The monument includes a Bronze Age bowl barrow located 250 metres to the south of Waterhall Farm, within a small copse immediately to the north of the A14 known as `The Rookery'. The barrow mound is roughly circular in plan and domed in profile, measuring circa 35 metres in diameter and 1 metre high. The barrow forms part of a dispersed group or cemetery which included at least ten similar barrows, seven of which still survive and are scheduled separately.
[TL 67896700] TUMULUS [LB] (1) Shown on Fox's BA map as a round barrow under the heading "unexamined or destroyed without record of their contents having been preserved." Date unknown but situation suggests Bronze Age. (2)
This barrow lies deep in nettles and undergrowth but from the limited observation possible it appears to be a bowl barrow at least 40.0m in diameter and 1.5m height.
(A: TL 67186675; B: TL 67256685; C: TL 67236696; D: TL 67346690; E: TL 67476700) Tumuli (NR) (Sites of) (NAT) (1) Shown on map as Bronze Age barrows. (2)
Group of six tumuli, at present under crop so that full survey is impracticable. The tumuli are clearly mis-sited on OS 6".
A - Bowl barrow, 30.0m in diameter and 1.0m high.
B - Slight swelling crossed by west boundary fence of waterworks. Site of probably bowl barrow.
C - Slight swelling crossed by farm track. Site of probable bowl barrow.
D - Bowl barrow 35.0m in diameter and 1.0m high.
E - Bowl barrow 45.0m in diameter and 1.0m high.
F - Bowl barrow 40.0m in diameter and 0.7m high.
Sited approximately on 1:2500 antiquity model.
(A: TL 67156666; B: TL 67276677; C: TL 67216697; D: TL 67306695; E: TL 67426693; F: TL 67556702) Tumuli (NR) (Twice) (4)
Two of the barrows were excavated in April 1973 in advance of their destruction by roadworks for the Newmarket bypass. (5)
Barrow B, TL 67276676, partly underlay the fence of the water pumping station and could not be completely investigated. Trenches across the accessible part failed to reveal anything and the mound appears to be of natural origin.
Barrow A, TL 67176665, was also of natural origin but had five inhumation graves and a cremation cut into its summit. The minimum number of individuals interred was possibly five females, three males, and three immature individuals. The largest grave, grave 11, contained beaker sherds, numerous flint flakes, an ox bone, a small, circular coal bead, and a small bronze or copper cylinder. None of the other graves contained grave goods. (5)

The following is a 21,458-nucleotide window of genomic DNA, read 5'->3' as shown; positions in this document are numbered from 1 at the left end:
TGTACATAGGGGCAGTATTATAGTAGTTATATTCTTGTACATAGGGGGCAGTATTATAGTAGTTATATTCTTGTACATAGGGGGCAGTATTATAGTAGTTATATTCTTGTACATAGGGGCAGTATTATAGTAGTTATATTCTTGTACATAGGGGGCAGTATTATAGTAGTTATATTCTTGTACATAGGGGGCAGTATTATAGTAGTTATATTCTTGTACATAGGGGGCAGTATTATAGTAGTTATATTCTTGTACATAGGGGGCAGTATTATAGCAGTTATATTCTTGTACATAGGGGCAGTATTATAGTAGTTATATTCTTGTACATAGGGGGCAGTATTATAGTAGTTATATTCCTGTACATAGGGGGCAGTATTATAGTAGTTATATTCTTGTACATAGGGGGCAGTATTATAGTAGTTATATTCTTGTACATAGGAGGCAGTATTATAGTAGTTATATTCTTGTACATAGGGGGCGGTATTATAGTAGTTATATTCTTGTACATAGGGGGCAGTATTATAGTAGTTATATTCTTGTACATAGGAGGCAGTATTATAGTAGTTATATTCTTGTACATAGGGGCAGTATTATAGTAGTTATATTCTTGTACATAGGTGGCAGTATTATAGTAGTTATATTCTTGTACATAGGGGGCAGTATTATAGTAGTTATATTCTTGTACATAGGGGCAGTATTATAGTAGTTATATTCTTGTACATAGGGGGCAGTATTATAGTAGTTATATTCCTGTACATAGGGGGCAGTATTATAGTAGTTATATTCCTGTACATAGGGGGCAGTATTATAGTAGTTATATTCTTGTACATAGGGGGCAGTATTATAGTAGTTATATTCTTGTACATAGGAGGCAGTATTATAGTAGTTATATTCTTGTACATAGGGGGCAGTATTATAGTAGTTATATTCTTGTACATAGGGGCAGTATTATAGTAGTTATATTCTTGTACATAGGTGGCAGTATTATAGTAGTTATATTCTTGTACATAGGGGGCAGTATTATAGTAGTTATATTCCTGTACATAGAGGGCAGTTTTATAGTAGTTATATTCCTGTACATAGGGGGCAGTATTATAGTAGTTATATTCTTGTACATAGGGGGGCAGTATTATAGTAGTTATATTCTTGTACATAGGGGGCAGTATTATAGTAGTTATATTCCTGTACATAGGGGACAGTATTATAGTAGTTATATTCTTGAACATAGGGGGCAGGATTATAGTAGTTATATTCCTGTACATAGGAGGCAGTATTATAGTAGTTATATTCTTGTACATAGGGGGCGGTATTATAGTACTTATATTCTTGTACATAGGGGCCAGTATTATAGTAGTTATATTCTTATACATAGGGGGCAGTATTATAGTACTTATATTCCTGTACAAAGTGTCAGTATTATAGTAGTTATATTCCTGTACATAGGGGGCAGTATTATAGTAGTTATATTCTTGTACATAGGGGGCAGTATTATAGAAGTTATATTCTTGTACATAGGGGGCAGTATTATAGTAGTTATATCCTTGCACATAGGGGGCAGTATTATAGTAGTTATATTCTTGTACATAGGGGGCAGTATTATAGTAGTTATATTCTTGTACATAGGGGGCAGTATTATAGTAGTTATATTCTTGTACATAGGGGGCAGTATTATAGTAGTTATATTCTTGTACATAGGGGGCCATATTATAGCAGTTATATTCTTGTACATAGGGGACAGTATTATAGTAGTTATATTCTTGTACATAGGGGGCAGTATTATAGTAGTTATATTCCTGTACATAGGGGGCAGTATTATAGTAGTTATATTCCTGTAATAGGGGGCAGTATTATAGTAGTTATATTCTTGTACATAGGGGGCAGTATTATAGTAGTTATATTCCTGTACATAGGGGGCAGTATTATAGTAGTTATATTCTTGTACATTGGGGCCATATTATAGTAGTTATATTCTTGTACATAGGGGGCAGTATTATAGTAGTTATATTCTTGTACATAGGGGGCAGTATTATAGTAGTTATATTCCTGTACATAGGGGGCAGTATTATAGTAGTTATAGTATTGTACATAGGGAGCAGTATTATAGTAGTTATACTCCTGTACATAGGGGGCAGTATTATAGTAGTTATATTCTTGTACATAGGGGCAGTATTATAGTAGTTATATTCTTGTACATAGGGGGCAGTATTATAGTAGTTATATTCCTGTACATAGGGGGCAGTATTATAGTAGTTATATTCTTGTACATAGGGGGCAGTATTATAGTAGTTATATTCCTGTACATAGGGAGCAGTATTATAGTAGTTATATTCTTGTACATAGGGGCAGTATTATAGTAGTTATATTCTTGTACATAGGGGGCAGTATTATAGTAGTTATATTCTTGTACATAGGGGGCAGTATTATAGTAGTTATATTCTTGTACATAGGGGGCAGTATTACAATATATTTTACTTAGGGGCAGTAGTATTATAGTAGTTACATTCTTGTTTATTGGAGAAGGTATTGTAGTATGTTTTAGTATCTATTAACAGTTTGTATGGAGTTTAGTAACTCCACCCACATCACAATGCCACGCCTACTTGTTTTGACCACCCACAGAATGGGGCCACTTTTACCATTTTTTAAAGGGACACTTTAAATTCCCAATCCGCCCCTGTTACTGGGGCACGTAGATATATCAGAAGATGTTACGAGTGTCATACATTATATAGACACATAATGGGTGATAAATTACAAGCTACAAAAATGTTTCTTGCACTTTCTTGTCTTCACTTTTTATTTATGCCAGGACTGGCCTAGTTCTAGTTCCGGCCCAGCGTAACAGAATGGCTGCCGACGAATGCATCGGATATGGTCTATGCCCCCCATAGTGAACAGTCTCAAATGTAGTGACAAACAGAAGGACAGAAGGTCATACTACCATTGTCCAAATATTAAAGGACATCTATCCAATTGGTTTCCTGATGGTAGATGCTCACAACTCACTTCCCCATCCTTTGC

Barrows A to F are as follows:-
Sites 'A' 'B' and 'F' destroyed or mutilated by new A11 by-pass.
'C': No change.
'D': A slight lift upon a natural rise in undulating chalk at present under plough. It measures overall circa 34.0m in diameter by 0.4m high.
'E': Slight lift in undulating chalk plough which measures circa 45.0m in diameter by 0.4m high.
'F': A slight rise in undulating chalk partially cut by the boundary of the new A11 by-pass. Averages 40.0m in diameter by 0.4m high, but only the western half survives.
Published 1:2500 survey revised on M.S.D. (6)
TL 53675280 & TL 53735287. Tumuli (NR). (1) Three Bronze Age barrows situated in Chaterhouse Plantation east of the Newmarket to London road, excavated by Neville in 1848. The first 5-6 ft high and 50 ft in diameter contained two cremations each with a cinerary urn in basin-shaped cists about 3 ft in circumference and 20 ins deep scopped out of the solid chalk. Other finds included a bronze pin, a fragment of coarse cloth in which the burnt bones had been wrapped and burnt oxen bones throughout the mound. The second barrow of similar size to the first contained one cremation with an urn but no cist. Finds included 8 black flint "arrowheads" (So called, evidently flakes) "unused", near it. A heap of 6 similar "arrowheads" were found near the edge of the mound and 3 more elsewhere in the mound. A portion of a small bronze ornament must be regarded as a secondary deposit. The third barrow contained a primary inhumation and bones of ox and sheep, and a secondary interment of Roman (?) date was noted. (2)